American Oystercatchers are migratory birds, with the breeding populations located in the north often migrating to the southeastern areas of the United States during the winter months. Due to development and coastal activities, populations in the Massachusetts area have increased in numbers. In contrast to the northern populations, it seems that the birds that are found along the Atlantic and Gulf coasts, are more established and remain permanent residents of the area. Many IBA’s (Important Bird Areas) have been established to provide the American Oystercatchers with safe nesting grounds, and winter habitats for the migratory populations. There are approximately thirty breeding pairs that are protected by the Hatteras National Seashore IBA, in North Carolina, and the Altamaha River Delta IBA, in Georgia, is home to approximately 250 migratory American Oystercatchers. Many of these IBA’s, including the Big Bend Ecosystem IBA, Cedar Keys National Wildlife Refuge and Hillsborough Bay IBA in Florida, play an important role in the conservation of these beautiful birds. These areas are also motivated by the fact that in the 1850’s, American Oystercatchers had become extremely scarce in the mid-Atlantic areas, and only began increasing in population numbers during 20th century.

Not only does human development threaten these coastal birds, but they also fall victim to hurricanes and oil-spills. All these factors make nesting very difficult for the birds. American Oystercatchers nest on the ground, which enables them to blend in with their surroundings as a form of camouflage. Their eggs are gray in color and are speckled, having a pointed shape which prevents the eggs from rolling away. But no matter how many preventative measures the American Oystercatcher has, it remains up to humans to protect these birds, and the land they live on.

Wood Thrushes (Hylocichla mustelina)

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Known for their beautiful songs Wood Thrushes (Hylocichla mustelina) are more often heard than seen. These delightful birds are a medium-sized thrush and are the only member of the genus Hylocichla. They are migratory, and while their breeding grounds are in eastern North America, they generally fly south at night in mid-August. They may stop on the Gulf Coast for a few days in inclement weather before attempting to fly across the Gulf of Mexico to the tropical forests of southern Mexico and Central America. Wood Thrushes have been found in Western Europe but this is a rare occurrence and these birds are usually vagrants.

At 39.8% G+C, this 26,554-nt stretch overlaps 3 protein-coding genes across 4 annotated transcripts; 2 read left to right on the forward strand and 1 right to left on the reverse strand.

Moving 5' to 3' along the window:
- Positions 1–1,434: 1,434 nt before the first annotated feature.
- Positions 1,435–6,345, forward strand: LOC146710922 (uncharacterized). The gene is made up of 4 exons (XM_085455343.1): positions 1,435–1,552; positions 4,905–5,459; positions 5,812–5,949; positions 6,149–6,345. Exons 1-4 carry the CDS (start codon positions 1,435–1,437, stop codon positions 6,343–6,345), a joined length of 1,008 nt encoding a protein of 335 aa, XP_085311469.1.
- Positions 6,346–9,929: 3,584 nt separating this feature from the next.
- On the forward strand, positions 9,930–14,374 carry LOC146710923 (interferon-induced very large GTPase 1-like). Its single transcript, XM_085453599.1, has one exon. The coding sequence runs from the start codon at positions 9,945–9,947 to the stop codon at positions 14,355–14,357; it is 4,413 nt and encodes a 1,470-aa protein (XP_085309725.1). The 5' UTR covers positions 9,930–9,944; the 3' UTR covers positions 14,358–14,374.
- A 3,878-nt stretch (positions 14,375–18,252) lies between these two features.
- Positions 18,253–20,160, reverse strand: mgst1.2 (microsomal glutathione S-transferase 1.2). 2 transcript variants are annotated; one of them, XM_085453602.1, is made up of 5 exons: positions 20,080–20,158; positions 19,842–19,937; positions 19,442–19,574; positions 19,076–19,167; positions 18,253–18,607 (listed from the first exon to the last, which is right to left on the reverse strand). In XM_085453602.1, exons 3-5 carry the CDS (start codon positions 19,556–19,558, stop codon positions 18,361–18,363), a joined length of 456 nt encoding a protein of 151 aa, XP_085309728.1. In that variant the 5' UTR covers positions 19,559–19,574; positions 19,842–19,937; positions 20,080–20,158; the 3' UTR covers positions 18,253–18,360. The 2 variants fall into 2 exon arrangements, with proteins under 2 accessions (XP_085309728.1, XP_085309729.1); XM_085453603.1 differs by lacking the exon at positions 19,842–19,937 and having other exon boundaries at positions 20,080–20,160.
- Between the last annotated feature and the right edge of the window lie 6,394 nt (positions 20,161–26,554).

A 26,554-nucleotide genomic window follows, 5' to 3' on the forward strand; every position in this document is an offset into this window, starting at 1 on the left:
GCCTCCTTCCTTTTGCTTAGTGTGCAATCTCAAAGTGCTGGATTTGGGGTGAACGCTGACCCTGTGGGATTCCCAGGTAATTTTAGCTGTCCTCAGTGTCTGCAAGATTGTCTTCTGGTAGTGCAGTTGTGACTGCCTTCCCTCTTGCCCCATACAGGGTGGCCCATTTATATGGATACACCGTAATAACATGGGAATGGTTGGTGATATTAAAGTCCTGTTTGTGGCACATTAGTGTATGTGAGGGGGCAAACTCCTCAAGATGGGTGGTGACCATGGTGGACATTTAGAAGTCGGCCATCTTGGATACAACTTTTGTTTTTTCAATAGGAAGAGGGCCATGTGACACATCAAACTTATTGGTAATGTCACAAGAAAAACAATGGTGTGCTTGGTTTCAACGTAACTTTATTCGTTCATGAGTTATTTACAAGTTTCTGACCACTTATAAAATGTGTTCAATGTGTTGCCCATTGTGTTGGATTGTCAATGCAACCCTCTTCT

The typical Wood Thrush is 18.5 cm long and weighs about 48 grams. Their crowns, napes and upper back are a rusty-brown colour while their underparts are white with random black or dark-brown spotting. The rest of their upperparts are brown and they have a white eye ring and streaked cheeks. The bill is short and pointed with pink colouration near the corners and black colouration on the tip. The legs are also pink. All in all it is quite an attractive bird and both sexes are similar in appearance. The juvenile bird has pale spots on its upperparts but is otherwise difficult to distinguish from the adult. Wood Thrushes are famous for their beautiful flute-like voices and they are capable of combining two notes at once. Their singing is usually stronger and more elaborate just before sunrise and at dusk though they may sing throughout the day during mating season. They usually stop singing by the end of July.

Wood Thrushes generally favour well-shaded areas near water. They feed on beetles, flies, millipedes, earthworms, spiders and sow bugs which they usually find by overturning fallen leaves on the moist soil. They also feed on small fruits and berries. In the springtime, males return to their breeding grounds early to establish their territories. Before long, their beautiful songs attract a mate and a nesting sight that is well concealed and has plenty of shade is chosen. The female will usually build the nest in a fork in a tree, using mud, dead grass and dead leaves to create the structure. Once the nest is built, she will lay 3-4 greenish-blue eggs in it which she will incubate herself. She may have two broods in one season. Once the Wood Thrush chicks are hatched, both parents help to feed the nestlings.